There is another game-play element focussed on the real world rather than the jails and I really enjoyed this too. You could visit shops, chat with people, cook stuff (one of my favourite elements of the game), progress the story and generally mooch around Japan. Although it felt a bit too compact at times, I still felt they pulled it off well and it added a huge amount of content to the game which I had assumed would be almost entirely combat based. Additionally there are numerous side-quests which involve a variety of different activities and serve as a good distraction if you are bored exploring a particular jail.
As is often the case, the final boss battle was a bit of a weird one but I absolutely loved the fact that you had sections where Joker was not in the party as this illustrated just how much of a team the Phantom Thieves are.
Characters and Story
Probably the most important aspect of the game for me, the characters and story are pretty similar to the original albeit with a few important differences. There are far less characters in Strikers, but all of the main party are there and there are a handful of new characters who are fantastic additions. Whilst Sophia is extremely likeable, of the new additions it was Zenkichi who stood out the most for me, and it was nice to see the story from a point of view completely different to the other main characters.
Main character-wise, this game gave me a further opportunity to get to know the fantastic cast and grow to love them even more. Although it doesn’t go so far in terms of character development, there is enough focus on the characters that my opinions of a couple of them actually changed significantly whilst playing the game, and my only complaint is that there was at least one main character who didn’t get enough opportunity to shine. Due to having a different focus to Persona 5, the antagonists were also very interesting, and whether or not you sympathised with their plights is I think an interesting topic for discussion.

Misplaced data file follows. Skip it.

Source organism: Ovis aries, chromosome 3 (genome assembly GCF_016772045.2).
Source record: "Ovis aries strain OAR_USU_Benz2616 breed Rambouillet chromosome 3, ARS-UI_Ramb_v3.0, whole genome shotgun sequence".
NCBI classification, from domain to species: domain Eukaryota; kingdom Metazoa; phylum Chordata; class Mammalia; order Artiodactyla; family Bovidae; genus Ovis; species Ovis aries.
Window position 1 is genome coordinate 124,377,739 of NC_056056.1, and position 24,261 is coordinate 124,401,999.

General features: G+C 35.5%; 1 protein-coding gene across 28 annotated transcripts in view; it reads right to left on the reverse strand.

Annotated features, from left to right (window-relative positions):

As I suggested above, the story is very similar to that in the original game but the switch from focussing on nasty adults who are out for themselves to people whose trauma has made them turn to desperate measures is brilliant, and whilst there were a couple of twists I suspected were coming, the way they happened or what happened after was often unexpected, leading to some big emotional moments.
Persona 5 Strikers is for me a true sequel to Persona 5 and I found it a near perfect experience despite having a few technical issues that could have been improved upon. Although a much stripped-down experience compared to the original game, Strikers has gone up pretty high in my favourite games list as it expanded my experience of the Persona 5 universe in ways I could only have previously dreamed of.
Whether it is the soundtrack, the combat or the exploration of real-world Japan, this game has a hell of a lot to offer and some of the personal stories it tells are genuinely moving and tragic. It surpassed every one of my expectations and also gave me my first (but hopefully not last) experience of this particular type of gameplay. With everything combined I do not think it is an over-exaggeration to say this game has been a significant positive in my life which will stick with me for a long time.
So that’s it! My thoughts on Persona 5 Strikers have been captured. But what did you make of the game? Did you enjoy the gameplay and story as much as me or were there things you felt let it down? Maybe you’ve got some thoughts on how it compares to other Musou games? Let me know all below in comments and don’t forget to join me next time for more video game and anime ramblings.
Thanks for reading,
All images belong to Atlus, please don’t sue me.